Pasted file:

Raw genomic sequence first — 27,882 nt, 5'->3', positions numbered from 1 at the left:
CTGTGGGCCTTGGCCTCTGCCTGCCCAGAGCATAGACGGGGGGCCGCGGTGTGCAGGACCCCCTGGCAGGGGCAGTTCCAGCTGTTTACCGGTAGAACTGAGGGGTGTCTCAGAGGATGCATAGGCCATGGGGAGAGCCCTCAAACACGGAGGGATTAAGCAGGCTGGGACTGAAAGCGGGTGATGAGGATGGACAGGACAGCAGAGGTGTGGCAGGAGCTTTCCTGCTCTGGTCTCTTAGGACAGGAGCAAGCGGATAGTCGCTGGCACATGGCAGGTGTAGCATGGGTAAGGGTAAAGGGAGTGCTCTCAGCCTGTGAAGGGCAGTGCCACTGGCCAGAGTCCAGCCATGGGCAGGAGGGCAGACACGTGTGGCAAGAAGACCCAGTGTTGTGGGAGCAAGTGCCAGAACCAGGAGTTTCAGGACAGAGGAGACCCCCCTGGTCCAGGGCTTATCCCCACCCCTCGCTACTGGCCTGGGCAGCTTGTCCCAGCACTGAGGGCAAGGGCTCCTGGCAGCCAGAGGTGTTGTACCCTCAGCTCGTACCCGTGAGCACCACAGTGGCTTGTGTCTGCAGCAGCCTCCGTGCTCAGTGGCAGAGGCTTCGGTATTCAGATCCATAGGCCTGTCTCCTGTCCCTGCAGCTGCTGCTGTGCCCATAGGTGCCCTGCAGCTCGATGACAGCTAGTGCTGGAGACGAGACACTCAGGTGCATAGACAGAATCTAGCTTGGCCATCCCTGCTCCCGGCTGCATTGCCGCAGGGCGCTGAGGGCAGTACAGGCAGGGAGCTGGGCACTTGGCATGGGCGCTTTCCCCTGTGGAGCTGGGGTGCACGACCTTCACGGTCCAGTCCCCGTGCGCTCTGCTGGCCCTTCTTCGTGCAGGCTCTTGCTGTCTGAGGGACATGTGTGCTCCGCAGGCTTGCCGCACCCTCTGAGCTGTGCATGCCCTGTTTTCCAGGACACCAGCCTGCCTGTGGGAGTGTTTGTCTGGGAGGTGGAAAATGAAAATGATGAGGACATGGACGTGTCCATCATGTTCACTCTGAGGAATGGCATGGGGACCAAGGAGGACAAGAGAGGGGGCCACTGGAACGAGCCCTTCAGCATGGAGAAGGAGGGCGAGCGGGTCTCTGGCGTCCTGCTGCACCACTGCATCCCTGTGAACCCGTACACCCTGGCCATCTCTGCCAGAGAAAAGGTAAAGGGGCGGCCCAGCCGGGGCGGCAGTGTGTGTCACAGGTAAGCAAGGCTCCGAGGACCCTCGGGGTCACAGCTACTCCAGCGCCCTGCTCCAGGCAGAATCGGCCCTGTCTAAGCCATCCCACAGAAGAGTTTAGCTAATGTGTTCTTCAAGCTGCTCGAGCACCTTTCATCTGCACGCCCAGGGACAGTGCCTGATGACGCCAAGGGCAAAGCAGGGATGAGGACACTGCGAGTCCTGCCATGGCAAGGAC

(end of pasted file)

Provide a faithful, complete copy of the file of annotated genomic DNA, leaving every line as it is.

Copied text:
Raw genomic sequence first — 27,882 nt, 5'->3', positions numbered from 1 at the left:
CTGTGGGCCTTGGCCTCTGCCTGCCCAGAGCATAGACGGGGGGCCGCGGTGTGCAGGACCCCCTGGCAGGGGCAGTTCCAGCTGTTTACCGGTAGAACTGAGGGGTGTCTCAGAGGATGCATAGGCCATGGGGAGAGCCCTCAAACACGGAGGGATTAAGCAGGCTGGGACTGAAAGCGGGTGATGAGGATGGACAGGACAGCAGAGGTGTGGCAGGAGCTTTCCTGCTCTGGTCTCTTAGGACAGGAGCAAGCGGATAGTCGCTGGCACATGGCAGGTGTAGCATGGGTAAGGGTAAAGGGAGTGCTCTCAGCCTGTGAAGGGCAGTGCCACTGGCCAGAGTCCAGCCATGGGCAGGAGGGCAGACACGTGTGGCAAGAAGACCCAGTGTTGTGGGAGCAAGTGCCAGAACCAGGAGTTTCAGGACAGAGGAGACCCCCCTGGTCCAGGGCTTATCCCCACCCCTCGCTACTGGCCTGGGCAGCTTGTCCCAGCACTGAGGGCAAGGGCTCCTGGCAGCCAGAGGTGTTGTACCCTCAGCTCGTACCCGTGAGCACCACAGTGGCTTGTGTCTGCAGCAGCCTCCGTGCTCAGTGGCAGAGGCTTCGGTATTCAGATCCATAGGCCTGTCTCCTGTCCCTGCAGCTGCTGCTGTGCCCATAGGTGCCCTGCAGCTCGATGACAGCTAGTGCTGGAGACGAGACACTCAGGTGCATAGACAGAATCTAGCTTGGCCATCCCTGCTCCCGGCTGCATTGCCGCAGGGCGCTGAGGGCAGTACAGGCAGGGAGCTGGGCACTTGGCATGGGCGCTTTCCCCTGTGGAGCTGGGGTGCACGACCTTCACGGTCCAGTCCCCGTGCGCTCTGCTGGCCCTTCTTCGTGCAGGCTCTTGCTGTCTGAGGGACATGTGTGCTCCGCAGGCTTGCCGCACCCTCTGAGCTGTGCATGCCCTGTTTTCCAGGACACCAGCCTGCCTGTGGGAGTGTTTGTCTGGGAGGTGGAAAATGAAAATGATGAGGACATGGACGTGTCCATCATGTTCACTCTGAGGAATGGCATGGGGACCAAGGAGGACAAGAGAGGGGGCCACTGGAACGAGCCCTTCAGCATGGAGAAGGAGGGCGAGCGGGTCTCTGGCGTCCTGCTGCACCACTGCATCCCTGTGAACCCGTACACCCTGGCCATCTCTGCCAGAGAAAAGGTAAAGGGGCGGCCCAGCCGGGGCGGCAGTGTGTGTCACAGGTAAGCAAGGCTCCGAGGACCCTCGGGGTCACAGCTACTCCAGCGCCCTGCTCCAGGCAGAATCGGCCCTGTCTAAGCCATCCCACAGAAGAGTTTAGCTAATGTGTTCTTCAAGCTGCTCGAGCACCTTTCATCTGCACGCCCAGGGACAGTGCCTGATGACGCCAAGGGCAAAGCAGGGATGAGGACACTGCGAGTCCTGCCATGGCAAGGAC